All of this captivating writing and nuanced social commentary is glued together by the outstanding performances. Kingsley Ben-Adir (Malcolm X), Eli Goree (Muhammed Ali), Aldis Hodge (Jim Brown), and Leslie Odom Jr. (Sam Cooke) are absolutely perfectly casted for their respective roles and, without much resistance, effectively convince you that they are who they’re pretending to be. Ben-Adir’s performance specifically is perhaps the film’s best, and I’m inclined to say that this is the most authentic portrayal of Malcolm X that we’ve seen in Hollywood thus far. Denzel Washington’s portrayal in Spike Lee’s magnificent biopic is fantastic, but as both have pointed out, the former deliberately avoided the risk of the direct emulation that Ben-Adir pulls off with a seemingly effortless swagger. Goree, Hodge, and Odom Jr. are likewise successful in portraying their characters in authentic ways, from every inflexion to every mannerism, and it’s endlessly satisfying to see them bounce off one another in the creeping claustrophobia of their environment. Films like this rest on strong performances, and I’m glad to say that, without exception, “One Night in Miami” can rest easy.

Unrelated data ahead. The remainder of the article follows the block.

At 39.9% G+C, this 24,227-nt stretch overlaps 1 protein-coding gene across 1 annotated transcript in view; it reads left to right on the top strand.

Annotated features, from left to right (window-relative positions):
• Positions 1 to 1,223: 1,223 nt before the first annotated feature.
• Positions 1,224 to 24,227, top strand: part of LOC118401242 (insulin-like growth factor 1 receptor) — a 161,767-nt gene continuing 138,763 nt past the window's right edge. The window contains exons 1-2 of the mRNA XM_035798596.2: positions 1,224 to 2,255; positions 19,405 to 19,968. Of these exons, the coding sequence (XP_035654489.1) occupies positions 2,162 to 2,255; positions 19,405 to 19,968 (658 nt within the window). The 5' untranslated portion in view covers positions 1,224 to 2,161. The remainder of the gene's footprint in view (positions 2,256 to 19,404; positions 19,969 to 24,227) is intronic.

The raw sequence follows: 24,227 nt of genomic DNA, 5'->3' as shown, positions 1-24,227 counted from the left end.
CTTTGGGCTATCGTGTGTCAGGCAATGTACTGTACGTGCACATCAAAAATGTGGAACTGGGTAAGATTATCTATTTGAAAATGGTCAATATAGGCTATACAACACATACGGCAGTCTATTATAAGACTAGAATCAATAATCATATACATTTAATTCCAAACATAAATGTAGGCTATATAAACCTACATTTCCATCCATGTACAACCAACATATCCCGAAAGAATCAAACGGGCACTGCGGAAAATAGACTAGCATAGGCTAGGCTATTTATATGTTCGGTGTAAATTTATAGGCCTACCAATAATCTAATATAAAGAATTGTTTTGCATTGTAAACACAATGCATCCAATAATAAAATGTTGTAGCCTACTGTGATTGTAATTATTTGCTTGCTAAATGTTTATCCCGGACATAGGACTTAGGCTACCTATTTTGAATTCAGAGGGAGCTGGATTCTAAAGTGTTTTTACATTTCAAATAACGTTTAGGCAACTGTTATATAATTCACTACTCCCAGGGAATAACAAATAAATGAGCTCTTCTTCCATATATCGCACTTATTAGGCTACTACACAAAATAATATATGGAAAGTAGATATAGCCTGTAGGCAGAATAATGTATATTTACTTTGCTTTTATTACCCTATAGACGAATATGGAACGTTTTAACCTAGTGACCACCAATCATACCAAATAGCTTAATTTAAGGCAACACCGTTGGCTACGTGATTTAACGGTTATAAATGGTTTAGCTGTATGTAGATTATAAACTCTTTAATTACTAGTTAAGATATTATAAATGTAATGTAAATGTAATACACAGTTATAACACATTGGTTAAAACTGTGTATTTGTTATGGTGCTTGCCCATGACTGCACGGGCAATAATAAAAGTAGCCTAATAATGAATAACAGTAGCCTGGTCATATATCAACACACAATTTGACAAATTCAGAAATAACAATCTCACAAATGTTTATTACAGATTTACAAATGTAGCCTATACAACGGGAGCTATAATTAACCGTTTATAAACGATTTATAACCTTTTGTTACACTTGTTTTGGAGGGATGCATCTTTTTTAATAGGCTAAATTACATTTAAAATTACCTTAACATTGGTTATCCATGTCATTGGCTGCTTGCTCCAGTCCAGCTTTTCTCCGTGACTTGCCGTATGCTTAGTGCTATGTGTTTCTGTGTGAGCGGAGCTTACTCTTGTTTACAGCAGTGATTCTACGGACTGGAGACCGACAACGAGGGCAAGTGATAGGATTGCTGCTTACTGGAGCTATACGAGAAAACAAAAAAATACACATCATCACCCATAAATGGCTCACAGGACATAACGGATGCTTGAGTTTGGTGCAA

The picture is by no means perfect. Sometimes the location feels stale and worn out, whilst the plot often wanders too long in the direction of themes and questions that it has already exhausted. One of the biggest advantages of adapting a play is that you can toy around with new locations to enrich moments of the script, but Powers and King seem to have neglected this benefit in their drive to fully realise the material that worked so well on stage. This isn’t criminal, but it’s perhaps a little foolish. Adding some new environments for the actors to explore would have undoubtedly spiced up some of the conflicts and likewise broken some of the sameness. But these are admittedly only minor issues that I can easily dismiss. “One Night in Miami” is an intimate, character-driven deep-dive into the mindset of four exceptional African-Americans whose lives had a monumental impact on both the civil rights movement and the affirmation of black excellence in a nation that treated them as sub-human. Its moral, philosophical messages and psycho-social observations are both electrifying and educational in a time where honest and nuanced commentary is needed most. And its release alongside a wave of new films centred on noteworthy African-Americans, from Sam Pollard’s MLK/FBI to Shaka King’s Judas and the Black Messiah, solidifies its place amongst a reawakening of black artistic affirmation in Hollywood. And so, whilst none of it is true in the literal sense and only a few moments within it stand out, the film as a whole is endlessly rewarding because its message is relevant, powerful, and uncomfortable. Three virtues that are, sadly, often missing in Hollywood’s delusional tendency to try and neatly solve racial issues with car fantasies (see Driving Miss Daisy and Green Book).